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Dirty Projectors and Mariah Carey?

Posted by STEVEN SAWADA at 03:38 PM

Sorry, just had to hook you in – no word on any collabo’ just yet. But David Longstreth, the brains behind the Dirty Projectors, sure does listen to a ton of [bad] early ‘90s R&B. DP’s 2005 release The Getty Address was the type of album an artist releases right before they vanish from the music biz; the glitch-hop opera breached numerous critics top 10 lists for ’05, and even motivated Prefuse 73 to declare that he’s “quitting music.” An epic concept album replete with tons of electronics and even a mini-orchestra, The Getty Address stands as one of the most imaginative and unique records I’ve heard in ages. At times, the fusion of strings and chorus with heavy bass rolls and programmed beats can initially feel a bit jarring. But taken as whole, everything about The Getty Address jives perfectly, proving that you don’t have to sacrifice a catchy hook in order to experiment with new sounds and new ideas. The craziest thing – all of Longstreth’s albums are completely mind blowing, from 2003’s Morning Better Last up to his latest work, the New Attitude EP. But from a man who very proudly admits to finding influence for his music in the work of Beethoven, Wagner, Zeppelin and Justin Timberlake, the strange sonic bricolage presented on every DP record makes perfect sense.

His live performances vary drastically from tour to tour, and even between performances; depending on when you catch DP, they may be a nine-piece electric ensemble with three percussionist, or a quartet with two cellos and a double bass, or a septet with a string trio and two female singers, or a solo guitar and voice deal with just Longstreth. This isn’t the first time he’s visited Seattle; however, his upcoming slot with Xiu Xiu at the Paradox should prove to be completely original, breathtaking and confounding. I hit up Longstreth to discuss among other things, The Getty Address, fellow Ivy Leaguer and keyboard wizard Nathan Michel and a mutual acquaintance. Q&A after the jump!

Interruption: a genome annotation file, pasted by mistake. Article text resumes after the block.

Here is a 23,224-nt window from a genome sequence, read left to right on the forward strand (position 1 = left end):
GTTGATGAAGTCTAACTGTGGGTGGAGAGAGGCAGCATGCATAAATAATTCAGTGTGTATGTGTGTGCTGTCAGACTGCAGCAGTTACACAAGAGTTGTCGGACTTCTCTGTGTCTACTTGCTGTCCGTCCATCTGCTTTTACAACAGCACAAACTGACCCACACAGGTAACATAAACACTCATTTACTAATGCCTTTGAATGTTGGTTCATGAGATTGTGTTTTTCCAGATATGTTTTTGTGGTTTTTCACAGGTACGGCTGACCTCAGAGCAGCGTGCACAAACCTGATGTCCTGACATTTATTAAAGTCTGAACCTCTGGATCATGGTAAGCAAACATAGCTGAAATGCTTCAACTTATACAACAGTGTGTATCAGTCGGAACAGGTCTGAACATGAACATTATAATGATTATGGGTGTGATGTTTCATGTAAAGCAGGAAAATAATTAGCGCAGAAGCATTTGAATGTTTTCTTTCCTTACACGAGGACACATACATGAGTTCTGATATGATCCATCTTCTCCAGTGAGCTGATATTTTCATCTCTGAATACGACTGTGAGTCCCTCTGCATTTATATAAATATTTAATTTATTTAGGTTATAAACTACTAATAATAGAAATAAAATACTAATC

Show’s November 3 at 7PM, Paradox paradox.org


The symphonic element to your music- where does it come from? What's your musical background?

You can think of the orchestra as a theater of the mind, a dream theater if you will. If you analogize the different parts of the orchestra (woodwinds, brass, etc) with different parts of the brain (hippocampus, frontal lobe, etc), then music is like a gently thrumming consciousness, or a gently soothing sonic energy massage upon that consciousness. So in general my interest in orchestral instruments comes out of my interest in a relaxing brain.


I can listen to an album like Morning Better Last and find something different in there each time, something I never caught previously – whether it be an entire song, a specific melody or something odd stylistically that I never picked up on before. Sometimes, your albums seem a bit piecemeal (not that this is bad) – not only in structure but in theme and even recording quality. I guess Morning Better Last is another good example, for instance (but I also noticed it a bit on the Glad Fact) – the last half of the album (songs like "I Am Going To See It" and "Fake Folks") seem a bit more lo-fi in comparison to the first few tracks on the record. My question is – do you often compose an album with a central theme concentrated in a single period of time? I think this might be the case for The Getty Address, but with some of your others, at times I wonder if they feature more of a collection of songs that were recorded at various stages in your music career.

Sometimes I make a whole bunch of songs that belong to each other. The Getty Address was definitely like that, and the songs we are playing on this tour are certainly like that. But Morning Better Last is like 1/40th of a whole bunch of four track recordings I made in 2002. New Attitude is the same way. It is like a difference in scope — an album length idea or a collection of individual songs.


How did the reaction to your work change once The Getty Address was released?